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Monday, December 4, 2023

Saab Tackles Maritime IED Threat with ‘Sea Wasp’

Saab Tackles Maritime IED Threat with ‘Sea Wasp’ Homeland Security TodayThe underwater improvised explosive device (IED) represents an increasingly pernicious threat within the maritime domain. An attack on the nation’s ports and harbors using an underwater IED would have a crippling impact on the economic health and security of the nation.

Consequently, government and industry are researching and developing innovative solutions to deter, detect and interdict potential security threats to US ports. One such solution is Saab’s Sea Wasp, a remotely operated vehicle (ROV) designed for disarming underwater IEDs.

Defense and security company Saab presented the Sea Wasp at the Navy League’s Sea-Air-Space Exposition in National Harbor, Maryland on May 16.

Jon Kaufmann, Vice President of Naval Programs at Saab North America, Inc., told Homeland Security Today that Saab developed the Sea Wasp to counter the emerging threat of IEDs in ports and harbors.

“In the United States, there are a number of targets in the port and harbor environments, such as ships and the cruise line industry,” said Kaufmann. “Nothing really bad has happened yet—and hopefully it won’t—but if it does the Department of Defense’s Combating Terrorism Technical Support Office (CTTSO) is looking for how they might deal with it.”

Developed over a period of 18 months in collaboration with the US Underwater Hazardous Device Team, the Sea Wasp is the latest generation Saab ROV. The vehicle is piloted from the surface using a control console onboard a support vessel or from a control vehicle at a beach or harbor.

In designing the Sea Wasp, Saab aimed to take humans out of the threat situation. Kaufmann said that up until this point, a small ROV with a camera could be used to potentially locate an IED, and then an Explosive Ordinance Disposal (EOD) diver could go in and remove or disable the device.

“If you saw something with the camera on the ROV and felt strongly it was an IED, the last thing you would want to do is put a person in close proximity,” Kaufmann explained. “So the genesis of this project was really to do what we have been doing on land with IEDs for the past 15 to 20 years, and that is to use a robot to approach IEDs whenever possible.”

Although more challenging in the water than on land, advancements over the past decade have brought ROV capabilities up significantly. Saab’s Sea Wasp is operated remotely by two-person teams, allowing for a safe distance between operators and IEDs.

Saab Tackles Maritime IED Threat with ‘Sea Wasp’ Homeland Security TodayThe vehicle features a five-function manipulator arm, which allows the operator to use a wide range of tools and techniques to disarm an IED. Additionally, it has high maneuverability, as well as the ability to hover, allowing the operator to lock the position of the vehicle and focus on using the manipulator arm without having to worry about the vehicle’s position.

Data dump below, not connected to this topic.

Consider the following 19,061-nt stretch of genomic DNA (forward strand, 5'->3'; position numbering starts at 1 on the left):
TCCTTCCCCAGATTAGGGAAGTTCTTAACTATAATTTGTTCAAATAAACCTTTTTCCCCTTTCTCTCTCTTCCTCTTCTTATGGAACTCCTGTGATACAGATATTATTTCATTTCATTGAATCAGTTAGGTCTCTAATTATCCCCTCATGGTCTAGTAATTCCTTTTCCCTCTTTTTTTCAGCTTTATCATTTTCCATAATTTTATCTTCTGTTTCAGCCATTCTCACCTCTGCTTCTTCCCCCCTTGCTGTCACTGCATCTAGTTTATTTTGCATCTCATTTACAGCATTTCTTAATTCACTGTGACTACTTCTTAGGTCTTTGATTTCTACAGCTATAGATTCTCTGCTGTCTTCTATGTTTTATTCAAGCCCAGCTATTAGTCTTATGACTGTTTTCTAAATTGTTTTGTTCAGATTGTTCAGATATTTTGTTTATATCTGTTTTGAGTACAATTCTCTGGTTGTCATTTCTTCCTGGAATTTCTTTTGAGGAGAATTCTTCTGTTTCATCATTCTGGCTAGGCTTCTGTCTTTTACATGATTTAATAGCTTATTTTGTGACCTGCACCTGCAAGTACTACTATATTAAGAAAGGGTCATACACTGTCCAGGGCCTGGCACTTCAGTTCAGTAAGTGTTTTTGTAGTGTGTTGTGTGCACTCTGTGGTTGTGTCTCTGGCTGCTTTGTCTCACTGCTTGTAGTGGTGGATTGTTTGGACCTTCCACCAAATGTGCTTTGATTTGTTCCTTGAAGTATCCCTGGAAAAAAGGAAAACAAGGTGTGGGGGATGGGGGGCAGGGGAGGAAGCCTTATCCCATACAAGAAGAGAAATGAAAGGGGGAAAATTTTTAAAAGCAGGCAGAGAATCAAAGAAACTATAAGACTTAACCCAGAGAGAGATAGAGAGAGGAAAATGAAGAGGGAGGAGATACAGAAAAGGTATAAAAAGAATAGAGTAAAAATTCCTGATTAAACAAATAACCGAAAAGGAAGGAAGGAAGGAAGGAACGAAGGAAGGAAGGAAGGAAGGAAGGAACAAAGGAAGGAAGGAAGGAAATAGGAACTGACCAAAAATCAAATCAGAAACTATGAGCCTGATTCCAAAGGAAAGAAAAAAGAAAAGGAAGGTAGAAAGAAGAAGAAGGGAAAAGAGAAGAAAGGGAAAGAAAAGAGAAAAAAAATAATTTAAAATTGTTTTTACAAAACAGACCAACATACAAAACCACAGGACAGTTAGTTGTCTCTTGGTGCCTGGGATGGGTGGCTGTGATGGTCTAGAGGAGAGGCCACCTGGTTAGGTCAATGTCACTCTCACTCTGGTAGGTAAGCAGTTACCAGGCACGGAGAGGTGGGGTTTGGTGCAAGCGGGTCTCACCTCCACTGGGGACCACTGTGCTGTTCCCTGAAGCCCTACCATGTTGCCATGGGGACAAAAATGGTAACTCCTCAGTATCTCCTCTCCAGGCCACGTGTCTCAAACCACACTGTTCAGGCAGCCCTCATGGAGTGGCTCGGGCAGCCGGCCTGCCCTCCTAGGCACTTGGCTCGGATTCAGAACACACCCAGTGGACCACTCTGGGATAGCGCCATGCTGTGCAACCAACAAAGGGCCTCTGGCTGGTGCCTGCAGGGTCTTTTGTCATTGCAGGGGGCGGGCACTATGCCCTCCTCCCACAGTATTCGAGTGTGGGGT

The vehicle’s six thrusters provide enough power to operate in harsh conditions, including tidal currents of up to 2.5 knots. It has a maximum operating depth of 60 meters.

“The strength of this vehicle’s design is the thrust to weight ratio, the ability to hover, and the manipulator arm, which features and elbow and wrist. It can unscrew things, cut things, attach things, pick them up and move them,” said Kaufmann.

Saab has partnered with CTTSO in providing Sea Wasp prototypes to three EOD agencies: the US Navy EOD Group 2, the FBI Counter-IED Unit, and the South Carolina Law Enforcement Division’s Counter-Terrorist Operations Maritime Response Unit.

In January 2016, representatives of these agencies met with a team of Saab employees from the United States, Sweden and the UK for four days of Sea Wasp training in Charleston, South Carolina. The Charleston Law Enforcement Training Center’s waterside location provided a perfect training setting, testing the vehicle’s maneuverability in the challenging harborside environment.

Since then, the agencies have been testing the Sea Wasp prototypes. Kaufmann said the company has already received some feedback and come up with a second generation of software, which will increase the voltage of the thrusters, allowing for an even higher thrust to weight ratio.

“The US unmanned underwater vehicle market is very important for Saab," said Kaufmann. “Our goal with Sea Wasp is to meet US national security needs with an underwater, anti-IED device that keeps EOD teams safe.”

Homeland Security Today
Homeland Security Todayhttp://www.hstoday.us
The Government Technology & Services Coalition's Homeland Security Today (HSToday) is the premier news and information resource for the homeland security community, dedicated to elevating the discussions and insights that can support a safe and secure nation. A non-profit magazine and media platform, HSToday provides readers with the whole story, placing facts and comments in context to inform debate and drive realistic solutions to some of the nation’s most vexing security challenges.

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